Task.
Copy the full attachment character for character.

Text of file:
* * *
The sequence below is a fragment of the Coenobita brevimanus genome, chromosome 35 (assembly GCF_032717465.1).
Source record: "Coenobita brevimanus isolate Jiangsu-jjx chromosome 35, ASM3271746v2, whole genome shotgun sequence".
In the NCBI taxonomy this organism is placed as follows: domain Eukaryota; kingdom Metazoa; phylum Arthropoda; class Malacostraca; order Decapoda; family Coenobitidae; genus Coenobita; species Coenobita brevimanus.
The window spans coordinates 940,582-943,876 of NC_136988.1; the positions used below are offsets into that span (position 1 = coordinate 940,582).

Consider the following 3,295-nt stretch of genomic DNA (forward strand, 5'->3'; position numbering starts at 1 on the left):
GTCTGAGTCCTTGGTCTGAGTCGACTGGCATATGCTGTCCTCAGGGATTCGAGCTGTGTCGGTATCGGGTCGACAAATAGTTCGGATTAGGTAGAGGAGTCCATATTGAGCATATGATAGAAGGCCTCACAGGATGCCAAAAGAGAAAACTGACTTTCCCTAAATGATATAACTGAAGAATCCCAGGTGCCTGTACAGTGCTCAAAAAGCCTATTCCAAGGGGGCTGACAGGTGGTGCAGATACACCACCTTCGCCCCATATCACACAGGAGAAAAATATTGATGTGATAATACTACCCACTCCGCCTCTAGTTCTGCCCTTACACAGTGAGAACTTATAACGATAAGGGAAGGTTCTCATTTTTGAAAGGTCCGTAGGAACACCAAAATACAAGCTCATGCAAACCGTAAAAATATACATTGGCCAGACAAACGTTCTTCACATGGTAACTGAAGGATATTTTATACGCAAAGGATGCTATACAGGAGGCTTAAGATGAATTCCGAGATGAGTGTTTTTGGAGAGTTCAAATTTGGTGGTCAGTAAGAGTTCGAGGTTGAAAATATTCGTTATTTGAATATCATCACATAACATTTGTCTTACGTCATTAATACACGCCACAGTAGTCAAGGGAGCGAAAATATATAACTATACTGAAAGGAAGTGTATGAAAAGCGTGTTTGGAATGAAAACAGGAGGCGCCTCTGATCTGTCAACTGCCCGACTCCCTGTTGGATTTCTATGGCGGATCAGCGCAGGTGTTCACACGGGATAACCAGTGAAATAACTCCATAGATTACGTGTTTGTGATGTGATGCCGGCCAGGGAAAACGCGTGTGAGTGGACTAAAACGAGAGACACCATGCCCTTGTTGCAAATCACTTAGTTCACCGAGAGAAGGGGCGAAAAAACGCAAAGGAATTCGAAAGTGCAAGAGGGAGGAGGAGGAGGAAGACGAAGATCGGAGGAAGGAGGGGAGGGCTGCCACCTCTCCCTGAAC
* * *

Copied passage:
The sequence below is a fragment of the Coenobita brevimanus genome, chromosome 35 (assembly GCF_032717465.1).
Source record: "Coenobita brevimanus isolate Jiangsu-jjx chromosome 35, ASM3271746v2, whole genome shotgun sequence".
In the NCBI taxonomy this organism is placed as follows: domain Eukaryota; kingdom Metazoa; phylum Arthropoda; class Malacostraca; order Decapoda; family Coenobitidae; genus Coenobita; species Coenobita brevimanus.
The window spans coordinates 940,582-943,876 of NC_136988.1; the positions used below are offsets into that span (position 1 = coordinate 940,582).

Consider the following 3,295-nt stretch of genomic DNA (forward strand, 5'->3'; position numbering starts at 1 on the left):
GTCTGAGTCCTTGGTCTGAGTCGACTGGCATATGCTGTCCTCAGGGATTCGAGCTGTGTCGGTATCGGGTCGACAAATAGTTCGGATTAGGTAGAGGAGTCCATATTGAGCATATGATAGAAGGCCTCACAGGATGCCAAAAGAGAAAACTGACTTTCCCTAAATGATATAACTGAAGAATCCCAGGTGCCTGTACAGTGCTCAAAAAGCCTATTCCAAGGGGGCTGACAGGTGGTGCAGATACACCACCTTCGCCCCATATCACACAGGAGAAAAATATTGATGTGATAATACTACCCACTCCGCCTCTAGTTCTGCCCTTACACAGTGAGAACTTATAACGATAAGGGAAGGTTCTCATTTTTGAAAGGTCCGTAGGAACACCAAAATACAAGCTCATGCAAACCGTAAAAATATACATTGGCCAGACAAACGTTCTTCACATGGTAACTGAAGGATATTTTATACGCAAAGGATGCTATACAGGAGGCTTAAGATGAATTCCGAGATGAGTGTTTTTGGAGAGTTCAAATTTGGTGGTCAGTAAGAGTTCGAGGTTGAAAATATTCGTTATTTGAATATCATCACATAACATTTGTCTTACGTCATTAATACACGCCACAGTAGTCAAGGGAGCGAAAATATATAACTATACTGAAAGGAAGTGTATGAAAAGCGTGTTTGGAATGAAAACAGGAGGCGCCTCTGATCTGTCAACTGCCCGACTCCCTGTTGGATTTCTATGGCGGATCAGCGCAGGTGTTCACACGGGATAACCAGTGAAATAACTCCATAGATTACGTGTTTGTGATGTGATGCCGGCCAGGGAAAACGCGTGTGAGTGGACTAAAACGAGAGACACCATGCCCTTGTTGCAAATCACTTAGTTCACCGAGAGAAGGGGCGAAAAAACGCAAAGGAATTCGAAAGTGCAAGAGGGAGGAGGAGGAGGAAGACGAAGATCGGAGGAAGGAGGGGAGGGCTGCCACCTCTCCCTGAAC